As tens of thousands of evacuated Afghans prepare to rebuild their lives in America, the Department of Homeland Security warned law enforcement of a potential uptick in “grievances” by domestic violent extremists that “could lead some to commit violence,” according to an intelligence bulletin obtained by CBS News.
The assessment issued Tuesday by DHS’ Office of Intelligence and Analysis cautioned that white supremacist groups and racially motivated extremists might target “individuals or groups they perceive have been relocated, or have assisted with relocation, as well as possibly other refugee communities that are unrelated.”
The bulletin noted that since mid-August, “suspected racially or ethnically motivated violent extremist-white supremacists have issued vague threats” against the federal government, critical infrastructure and “an organization involved in resettlement.” They called for an arson attack on a Florida-based nonprofit organization that has been helping with Afghan resettlement, according to the bulletin.
“We don’t have a specific, credible threat, but we do see such chatter,” Homeland Security Secretary Alejandro Mayorkas said in a briefing with reporters Wednesday. “It is tragically unsurprising.”
Mike Sena, executive director of the Northern California Regional Intelligence Center, oversees “Little Kabul” in the city of Fremont, which is one of the largest Afghan-American diasporas in the U.S. “Our biggest concern, any time we have a vulnerable or refugee population coming in, is about people taking advantage or targeting them,” Sena said. “Our goal is to make sure that if anyone threatens groups in our community, that [victims] know law enforcement is there for them.”
According to 2019 U.S. census data, over 66,000 people of Afghan ancestry reside in California.
Threat of inspired attacks
Domestic violent extremists, including white supremacist groups are “reacting positively to the Taliban takeover in Afghanistan,” according to the intelligence bulletin. “Some issued vague accelerationist threats online discussing the Taliban’s takeover as an example of successfully resisting the U.S. Government and are posting content blaming the Jewish community for the relocation of Afghan nationals.”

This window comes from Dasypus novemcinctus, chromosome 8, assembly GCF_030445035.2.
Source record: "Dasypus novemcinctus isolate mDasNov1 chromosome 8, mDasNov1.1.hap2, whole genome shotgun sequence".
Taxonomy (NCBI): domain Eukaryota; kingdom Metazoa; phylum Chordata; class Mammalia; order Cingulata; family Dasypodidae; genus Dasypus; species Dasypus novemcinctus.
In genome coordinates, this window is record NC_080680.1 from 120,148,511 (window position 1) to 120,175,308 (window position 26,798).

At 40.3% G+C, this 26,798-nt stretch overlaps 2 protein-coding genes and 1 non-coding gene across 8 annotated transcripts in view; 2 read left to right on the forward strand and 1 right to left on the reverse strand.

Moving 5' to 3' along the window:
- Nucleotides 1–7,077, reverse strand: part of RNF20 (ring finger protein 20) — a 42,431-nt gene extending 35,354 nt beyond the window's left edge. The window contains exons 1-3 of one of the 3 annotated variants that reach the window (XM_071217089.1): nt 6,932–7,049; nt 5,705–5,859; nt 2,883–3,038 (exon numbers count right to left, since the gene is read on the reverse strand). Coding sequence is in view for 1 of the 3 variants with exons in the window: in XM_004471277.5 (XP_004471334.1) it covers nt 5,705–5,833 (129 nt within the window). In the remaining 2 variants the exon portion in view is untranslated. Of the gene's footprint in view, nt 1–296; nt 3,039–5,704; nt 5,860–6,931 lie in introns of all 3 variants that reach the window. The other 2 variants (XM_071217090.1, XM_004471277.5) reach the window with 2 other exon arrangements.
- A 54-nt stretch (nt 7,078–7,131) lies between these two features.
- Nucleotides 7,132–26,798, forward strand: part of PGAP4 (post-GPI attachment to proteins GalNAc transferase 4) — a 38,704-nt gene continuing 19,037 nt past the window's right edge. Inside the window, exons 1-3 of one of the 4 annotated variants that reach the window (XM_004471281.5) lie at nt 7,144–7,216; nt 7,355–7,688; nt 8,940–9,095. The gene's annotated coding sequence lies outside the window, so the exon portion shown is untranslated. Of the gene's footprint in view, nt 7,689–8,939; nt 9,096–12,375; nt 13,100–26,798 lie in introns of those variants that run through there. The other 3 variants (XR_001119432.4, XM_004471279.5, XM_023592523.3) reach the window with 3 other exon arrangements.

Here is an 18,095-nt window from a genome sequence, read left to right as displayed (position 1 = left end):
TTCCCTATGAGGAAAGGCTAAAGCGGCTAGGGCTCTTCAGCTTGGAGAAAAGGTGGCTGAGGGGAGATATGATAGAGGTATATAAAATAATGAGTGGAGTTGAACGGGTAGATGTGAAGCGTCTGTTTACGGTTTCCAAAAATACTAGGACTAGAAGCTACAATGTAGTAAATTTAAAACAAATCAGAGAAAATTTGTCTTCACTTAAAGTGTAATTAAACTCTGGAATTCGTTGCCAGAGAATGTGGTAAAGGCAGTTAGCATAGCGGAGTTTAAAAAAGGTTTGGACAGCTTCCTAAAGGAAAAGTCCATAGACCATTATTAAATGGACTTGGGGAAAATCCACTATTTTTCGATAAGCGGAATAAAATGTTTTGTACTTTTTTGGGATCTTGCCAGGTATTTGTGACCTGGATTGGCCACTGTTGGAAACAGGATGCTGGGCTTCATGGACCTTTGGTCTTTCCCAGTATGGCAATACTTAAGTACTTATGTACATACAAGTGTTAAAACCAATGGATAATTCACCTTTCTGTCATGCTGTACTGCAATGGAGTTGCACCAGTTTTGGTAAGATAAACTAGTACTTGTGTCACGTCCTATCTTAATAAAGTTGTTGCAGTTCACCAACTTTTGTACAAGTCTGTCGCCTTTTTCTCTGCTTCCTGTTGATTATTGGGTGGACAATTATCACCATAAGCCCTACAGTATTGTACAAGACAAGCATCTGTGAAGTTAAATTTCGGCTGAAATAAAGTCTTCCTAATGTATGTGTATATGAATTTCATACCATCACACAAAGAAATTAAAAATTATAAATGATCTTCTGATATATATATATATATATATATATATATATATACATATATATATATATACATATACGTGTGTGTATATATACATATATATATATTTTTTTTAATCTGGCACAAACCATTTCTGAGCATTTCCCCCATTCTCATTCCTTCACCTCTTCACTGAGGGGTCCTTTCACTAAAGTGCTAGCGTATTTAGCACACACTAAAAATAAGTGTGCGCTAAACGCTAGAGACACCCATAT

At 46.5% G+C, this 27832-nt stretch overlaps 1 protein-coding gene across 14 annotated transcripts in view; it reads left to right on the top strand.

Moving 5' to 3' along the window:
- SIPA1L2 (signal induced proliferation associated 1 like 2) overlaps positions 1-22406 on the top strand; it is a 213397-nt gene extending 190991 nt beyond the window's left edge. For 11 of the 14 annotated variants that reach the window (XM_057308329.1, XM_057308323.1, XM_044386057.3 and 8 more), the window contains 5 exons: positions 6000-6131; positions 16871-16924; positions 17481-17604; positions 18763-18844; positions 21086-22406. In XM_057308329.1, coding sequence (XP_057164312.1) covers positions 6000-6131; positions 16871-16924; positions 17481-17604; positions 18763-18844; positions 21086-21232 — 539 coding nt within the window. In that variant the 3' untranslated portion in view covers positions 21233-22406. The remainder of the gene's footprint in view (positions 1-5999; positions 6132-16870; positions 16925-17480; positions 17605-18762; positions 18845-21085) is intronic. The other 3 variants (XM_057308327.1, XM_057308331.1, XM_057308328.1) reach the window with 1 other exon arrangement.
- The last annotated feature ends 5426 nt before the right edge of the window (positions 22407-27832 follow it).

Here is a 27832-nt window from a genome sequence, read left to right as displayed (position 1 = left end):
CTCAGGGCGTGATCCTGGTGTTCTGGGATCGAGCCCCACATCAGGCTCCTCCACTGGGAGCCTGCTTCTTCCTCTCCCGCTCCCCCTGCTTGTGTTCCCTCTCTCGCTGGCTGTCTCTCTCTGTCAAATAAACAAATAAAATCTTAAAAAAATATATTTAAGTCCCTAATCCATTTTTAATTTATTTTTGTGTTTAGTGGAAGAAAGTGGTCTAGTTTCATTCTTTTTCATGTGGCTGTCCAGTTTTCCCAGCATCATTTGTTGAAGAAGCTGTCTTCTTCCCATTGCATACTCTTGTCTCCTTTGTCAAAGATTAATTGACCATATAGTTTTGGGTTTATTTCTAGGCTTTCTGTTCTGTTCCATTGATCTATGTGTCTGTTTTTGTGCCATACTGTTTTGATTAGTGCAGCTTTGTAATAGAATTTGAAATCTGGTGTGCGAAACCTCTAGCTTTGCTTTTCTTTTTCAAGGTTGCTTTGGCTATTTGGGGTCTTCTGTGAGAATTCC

Last month, Rinaldo Nazzarro, the founder of “the Base,” an anti-Semitic, neo-Nazi domestic terror group, called on U.S. extremists to “think bigger” and “organize on a regional level” in a video drawing inspiration from the Taliban that was posted to Bitchute, a video site friendly to far-right groups.
White supremacist and anti-government groups espousing the “great replacement” theory sprung up online in August in response to the relocation of Afghans to the U.S., according to U.S. law enforcement officials. Extremist groups continue to push false claims that resettlement of Afghan evacuees will contribute to a loss of control and authority by White people.
There has not yet been a “significant online response” to these calls for violence, according to intelligence officials, but the agency is concerned about existing domestic extremist threats to Muslims and immigrants.
The bulletin noted that in at least three racially or ethnically motivated attacks by white supremacists since 2018, extremists were motivated by anti-immigrant sentiment, including thestore in El Paso in August 2019 that took the lives of 23 people.